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The sun rises in the East and sets in the West - day in, day out - and
Bill O'Reilly can't explain why. Another of life's enigmas is why such a rabid cult has arisen around Volkswagen's camper van-breadbox, the Westfalia, despite its performance being equatable to octogenarian coitus. It's unexplainable, mystifying, and yet oddly compelling, and I for one would like to subscribe to their newsletter or pamphlet. That at least should be a damn-sight cheaper than actually buying one of the ass-engined bricks because, I mean, have you seen what they're going for these days?
In case you haven't seen, take a gander (but leave the goose) at this updated and upgraded
1990 Westie that's packing a 1.8T. Its price tag may make you think the current owner is perhaps selling a six pack of them. Yeah, that's 42,000, as in dollars. As in, ay carumba! Part of the reason the seller feels he can ask so much is because of this T3's condition - it is in pretty nice shape and doesn't look to have suffered at the hands of the evil Dr. Rust. Inside it's tidy and can sleep 4 comfortably, although the front seat welting is so wavy gravy you might need a Dramamine just to look at the pictures. A Kel-lite clipped to the underdash will facilitate easy passenger up-skirts, so it's got that going for it
What else its has going is that 1.8T that's bolted to the 4-speed manual T3 tranny with a shift lever long enough that some people might think you're compensating. The 1,781-cc 20V four is claimed by the seller to have been slipped into the Westie by Stephan's Auto Haus, and with Haus in the name you can bet Stephen knows his German cars. Along with the can of whoopass the engine promises, this Westfalia has been blessed with a bunch of cool add-ons from the mecca of Westie wackadoodlia - Go Westy of Los Osos, CA.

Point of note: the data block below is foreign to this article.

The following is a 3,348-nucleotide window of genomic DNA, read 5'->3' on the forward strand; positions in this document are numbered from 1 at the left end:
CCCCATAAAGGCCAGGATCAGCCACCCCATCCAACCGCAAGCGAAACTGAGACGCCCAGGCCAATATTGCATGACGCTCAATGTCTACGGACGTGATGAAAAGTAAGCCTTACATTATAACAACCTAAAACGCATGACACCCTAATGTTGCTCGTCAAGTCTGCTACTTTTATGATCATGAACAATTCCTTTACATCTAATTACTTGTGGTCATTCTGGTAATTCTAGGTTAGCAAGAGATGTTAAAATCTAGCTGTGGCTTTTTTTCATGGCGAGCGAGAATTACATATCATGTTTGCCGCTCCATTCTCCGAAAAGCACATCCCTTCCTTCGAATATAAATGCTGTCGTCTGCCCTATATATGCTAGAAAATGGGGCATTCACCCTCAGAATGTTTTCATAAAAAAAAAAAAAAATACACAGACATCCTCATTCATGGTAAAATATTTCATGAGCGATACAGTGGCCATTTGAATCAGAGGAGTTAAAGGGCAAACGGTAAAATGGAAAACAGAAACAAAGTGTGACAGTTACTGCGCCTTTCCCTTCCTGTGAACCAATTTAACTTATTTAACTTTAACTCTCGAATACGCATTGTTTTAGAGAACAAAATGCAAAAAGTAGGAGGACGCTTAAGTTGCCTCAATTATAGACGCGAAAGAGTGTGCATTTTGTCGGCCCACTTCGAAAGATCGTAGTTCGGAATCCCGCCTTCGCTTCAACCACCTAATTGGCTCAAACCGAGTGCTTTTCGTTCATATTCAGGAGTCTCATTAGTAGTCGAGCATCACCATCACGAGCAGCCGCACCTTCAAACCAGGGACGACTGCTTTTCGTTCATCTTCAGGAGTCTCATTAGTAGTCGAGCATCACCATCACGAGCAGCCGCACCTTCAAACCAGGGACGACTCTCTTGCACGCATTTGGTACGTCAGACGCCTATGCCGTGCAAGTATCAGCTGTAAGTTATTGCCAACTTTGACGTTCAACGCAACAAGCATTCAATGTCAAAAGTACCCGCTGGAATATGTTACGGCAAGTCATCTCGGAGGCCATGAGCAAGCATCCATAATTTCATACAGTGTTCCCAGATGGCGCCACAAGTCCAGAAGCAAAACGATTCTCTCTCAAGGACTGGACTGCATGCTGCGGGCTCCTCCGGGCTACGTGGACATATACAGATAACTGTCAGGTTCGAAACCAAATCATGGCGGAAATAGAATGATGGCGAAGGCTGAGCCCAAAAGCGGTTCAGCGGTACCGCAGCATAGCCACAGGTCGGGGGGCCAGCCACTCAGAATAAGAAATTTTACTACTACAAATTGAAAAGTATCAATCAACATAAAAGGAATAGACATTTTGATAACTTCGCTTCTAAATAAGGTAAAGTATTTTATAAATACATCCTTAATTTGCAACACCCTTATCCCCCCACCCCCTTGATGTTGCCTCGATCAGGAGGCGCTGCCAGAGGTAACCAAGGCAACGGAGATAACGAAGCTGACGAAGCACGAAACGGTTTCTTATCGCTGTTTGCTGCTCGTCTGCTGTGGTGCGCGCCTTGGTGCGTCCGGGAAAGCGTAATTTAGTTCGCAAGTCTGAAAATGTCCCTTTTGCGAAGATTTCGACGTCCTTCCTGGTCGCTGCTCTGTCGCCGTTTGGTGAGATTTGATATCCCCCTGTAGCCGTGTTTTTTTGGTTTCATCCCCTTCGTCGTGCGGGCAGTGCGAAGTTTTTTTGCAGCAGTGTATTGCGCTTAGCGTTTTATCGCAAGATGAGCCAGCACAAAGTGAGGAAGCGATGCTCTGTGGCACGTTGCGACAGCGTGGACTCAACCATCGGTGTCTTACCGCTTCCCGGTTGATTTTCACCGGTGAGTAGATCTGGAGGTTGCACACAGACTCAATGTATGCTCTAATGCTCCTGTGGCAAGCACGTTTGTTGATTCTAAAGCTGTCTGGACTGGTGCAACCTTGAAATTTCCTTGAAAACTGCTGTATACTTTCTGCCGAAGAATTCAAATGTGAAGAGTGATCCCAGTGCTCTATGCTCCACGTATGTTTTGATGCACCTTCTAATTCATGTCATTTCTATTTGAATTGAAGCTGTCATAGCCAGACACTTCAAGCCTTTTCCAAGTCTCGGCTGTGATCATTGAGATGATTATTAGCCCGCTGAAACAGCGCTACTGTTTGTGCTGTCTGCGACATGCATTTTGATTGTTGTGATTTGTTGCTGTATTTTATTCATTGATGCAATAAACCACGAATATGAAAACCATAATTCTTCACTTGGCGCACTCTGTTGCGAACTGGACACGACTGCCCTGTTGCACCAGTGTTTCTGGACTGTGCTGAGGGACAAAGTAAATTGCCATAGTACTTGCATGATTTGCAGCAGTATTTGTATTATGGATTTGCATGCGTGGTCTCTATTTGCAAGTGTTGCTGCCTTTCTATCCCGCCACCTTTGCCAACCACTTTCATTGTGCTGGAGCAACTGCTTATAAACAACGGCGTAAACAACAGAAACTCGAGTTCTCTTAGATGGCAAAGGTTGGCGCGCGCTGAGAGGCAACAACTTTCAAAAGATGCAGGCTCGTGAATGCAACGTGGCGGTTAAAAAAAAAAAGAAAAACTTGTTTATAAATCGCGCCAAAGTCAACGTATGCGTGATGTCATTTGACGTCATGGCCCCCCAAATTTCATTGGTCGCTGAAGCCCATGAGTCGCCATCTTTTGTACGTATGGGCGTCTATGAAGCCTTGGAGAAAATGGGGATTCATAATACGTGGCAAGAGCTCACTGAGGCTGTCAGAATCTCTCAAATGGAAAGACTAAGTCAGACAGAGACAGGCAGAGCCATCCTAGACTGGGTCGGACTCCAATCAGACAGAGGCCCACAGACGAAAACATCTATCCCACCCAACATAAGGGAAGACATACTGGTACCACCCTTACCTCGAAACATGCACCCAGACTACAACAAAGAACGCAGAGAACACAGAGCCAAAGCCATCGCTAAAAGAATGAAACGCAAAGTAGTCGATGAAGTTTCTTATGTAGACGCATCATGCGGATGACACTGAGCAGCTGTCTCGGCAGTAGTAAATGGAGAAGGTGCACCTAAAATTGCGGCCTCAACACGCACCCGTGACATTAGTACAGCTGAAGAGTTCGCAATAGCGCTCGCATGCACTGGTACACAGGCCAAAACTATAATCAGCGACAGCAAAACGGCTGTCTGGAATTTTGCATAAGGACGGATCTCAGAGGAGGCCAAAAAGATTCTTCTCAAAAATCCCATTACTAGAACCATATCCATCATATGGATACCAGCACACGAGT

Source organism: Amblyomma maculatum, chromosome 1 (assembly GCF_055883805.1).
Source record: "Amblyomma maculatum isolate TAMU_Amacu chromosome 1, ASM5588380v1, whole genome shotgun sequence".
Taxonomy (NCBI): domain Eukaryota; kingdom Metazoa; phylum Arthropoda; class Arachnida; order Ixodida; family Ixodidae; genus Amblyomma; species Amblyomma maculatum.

On top of that - literally almost - there's a Fiamma awning, plus Mercedes alloy rims, an upgraded heater, and a 1K power inverter so that you won't have to rough it in the dark, or without TV. All this stuff fits nicely in the T3's utilitarian box shape, and this Westie is painted an appropriate brick red. Total mileage isn't given, however the seller does say that there've been only 5,000 done on the new engine. The other parts - the top, sliding door and interior bits are claimed to work without issue, as does the A/C, preventing this Westfalia from becoming an easy bake oven in the summer.
And then there's that price. The way Westies are coveted, you'd think they could improve your sex life and had their own exclusive freeway lane rather than just being a sort of people-sized Habitrails. Still, $42,000 is a lot of cheddah, and even with the greater pushin' under the back cushion you'd have to ask if that would be seen as a fair deal by the cult of Westie. And the best way to do so is to jump over to Go Westy and check out the prices on the camper vans there
. that have sold
I'll give you a minute.
Okay, did you see that? A ‘90 full-camper Syncro for $77,535! An ‘81
automatic for $51K! Kudzu Jesus, those are the ones that people have lain down cold, hard cash for! Screw gold, silver and Linked-In IPOs, It looks like your best investment option might just be hot-engined Westies. If you should concur, what would be your take on investing in this particular one? Is that $42,000 a price that would make you say box it up, I'll take it? Or, is that too much to waste on a Westie?
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